decades ago...in the late 80's I guess...we were in Chicago visiting friends and family. My brother in law, a huge rock fan but lukewarm Dead fan then, arranged for our group to get a bunch of tickets to sit in Wrigley bleachers on an idyllic Saturday afternoon vs the Cardinals (sports fans know this is a big rivalry). Anyway, it was a great game, we had a blast and the game was fun. The fans that afternoon reminded me so much of a Dead show...partying, kind of rowdy but not disrespecting anyone, and everyone enjoying the "Scene" ... people were truly stopping strangers just to shake their hands. My group consisted mostly of St L fans wearing Cardinals' gear, but all they got was good-natured ribbing from the hometown faithful. If you have been to large sporting events, you know how ugly it can get for opponents' fans. I can't remember who won, but do remember how much fun that afternoon (long ago) was. PS...aforementioned bro-in-law has since seen the light. He attended one of the FTW shows with me in fact, and still "blames" me for not turning him onto the GD sooner. But you know what they say...you ain't gonna learn what you don't wanna know.
35 comments
sort by
Recent
Reset
Items displayed
  • mkav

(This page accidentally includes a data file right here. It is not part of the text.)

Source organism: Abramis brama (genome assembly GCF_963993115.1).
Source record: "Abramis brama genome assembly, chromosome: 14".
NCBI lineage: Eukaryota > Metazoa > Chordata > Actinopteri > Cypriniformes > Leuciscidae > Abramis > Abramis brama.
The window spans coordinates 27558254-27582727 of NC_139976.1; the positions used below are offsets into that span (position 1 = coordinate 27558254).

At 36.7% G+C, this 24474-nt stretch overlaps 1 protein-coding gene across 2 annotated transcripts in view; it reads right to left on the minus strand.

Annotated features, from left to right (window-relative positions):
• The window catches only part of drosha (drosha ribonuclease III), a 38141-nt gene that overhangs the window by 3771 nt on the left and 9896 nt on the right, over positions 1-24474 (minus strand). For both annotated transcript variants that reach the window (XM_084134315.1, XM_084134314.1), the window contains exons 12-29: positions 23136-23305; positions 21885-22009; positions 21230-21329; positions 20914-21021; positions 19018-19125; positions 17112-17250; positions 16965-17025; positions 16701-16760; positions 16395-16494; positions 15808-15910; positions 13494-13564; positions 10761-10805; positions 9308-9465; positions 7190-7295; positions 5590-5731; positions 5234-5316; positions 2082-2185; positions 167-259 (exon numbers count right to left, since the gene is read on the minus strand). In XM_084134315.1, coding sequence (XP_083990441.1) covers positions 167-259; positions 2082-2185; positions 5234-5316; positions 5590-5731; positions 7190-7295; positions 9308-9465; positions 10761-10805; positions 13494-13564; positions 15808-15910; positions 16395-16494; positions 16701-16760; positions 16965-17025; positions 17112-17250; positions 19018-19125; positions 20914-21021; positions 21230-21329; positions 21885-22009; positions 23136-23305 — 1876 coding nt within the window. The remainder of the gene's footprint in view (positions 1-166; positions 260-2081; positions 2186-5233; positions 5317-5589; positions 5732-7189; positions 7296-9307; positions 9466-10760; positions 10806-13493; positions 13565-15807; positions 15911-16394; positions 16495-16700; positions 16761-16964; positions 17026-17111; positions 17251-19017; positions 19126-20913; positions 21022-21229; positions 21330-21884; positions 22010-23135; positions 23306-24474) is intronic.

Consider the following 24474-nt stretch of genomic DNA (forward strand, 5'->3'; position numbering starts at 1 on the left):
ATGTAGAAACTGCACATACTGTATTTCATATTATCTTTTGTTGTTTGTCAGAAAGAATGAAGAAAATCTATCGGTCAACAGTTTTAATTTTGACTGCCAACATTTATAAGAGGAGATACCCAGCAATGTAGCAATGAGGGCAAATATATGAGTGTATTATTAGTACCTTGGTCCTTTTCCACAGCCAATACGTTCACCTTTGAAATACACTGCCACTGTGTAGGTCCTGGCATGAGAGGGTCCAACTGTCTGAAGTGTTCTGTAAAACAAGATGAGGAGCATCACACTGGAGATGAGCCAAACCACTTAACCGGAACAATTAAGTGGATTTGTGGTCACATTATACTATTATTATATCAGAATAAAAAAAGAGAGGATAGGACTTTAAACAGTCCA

2 years 1 month ago
    there's nothing like a grateful dead concert or wrigley bleacher
    decades ago...in the late 80's I guess...we were in Chicago visiting friends and family. My brother in law, a huge rock fan but lukewarm Dead fan then, arranged for our group to get a bunch of tickets to sit in Wrigley bleachers on an idyllic Saturday afternoon vs the Cardinals (sports fans know this is a big rivalry). Anyway, it was a great game, we had a blast and the game was fun. The fans that afternoon reminded me so much of a Dead show...partying, kind of rowdy but not disrespecting anyone, and everyone enjoying the "Scene" ... people were truly stopping strangers just to shake their hands. My group consisted mostly of St L fans wearing Cardinals' gear, but all they got was good-natured ribbing from the hometown faithful. If you have been to large sporting events, you know how ugly it can get for opponents' fans. I can't remember who won, but do remember how much fun that afternoon (long ago) was. PS...aforementioned bro-in-law has since seen the light. He attended one of the FTW shows with me in fact, and still "blames" me for not turning him onto the GD sooner. But you know what they say...you ain't gonna learn what you don't wanna know.
  • marye
    6 years 8 months ago
    very true!
    don't mess with success!
  • smarcus
    6 years 8 months ago
    Jerry Garcia Day & Winning The World Series
    I just wanted to point out that in 2010 The San Francisco Giants had their first Jerry Garcia Day with a Jerry Garcia Bobblehead and won their first World Series in over 50 years! In 2011 The San Francisco Giants had a Grateful Dead Day and a Dancing Bear statue and didn't make the playoffs... In 2012 The San Francisco Giants had another Jerry Garcia Day and gave away another Jerry Garcia Bobblehead and won their second World Series in two years! Coincidence? I think not!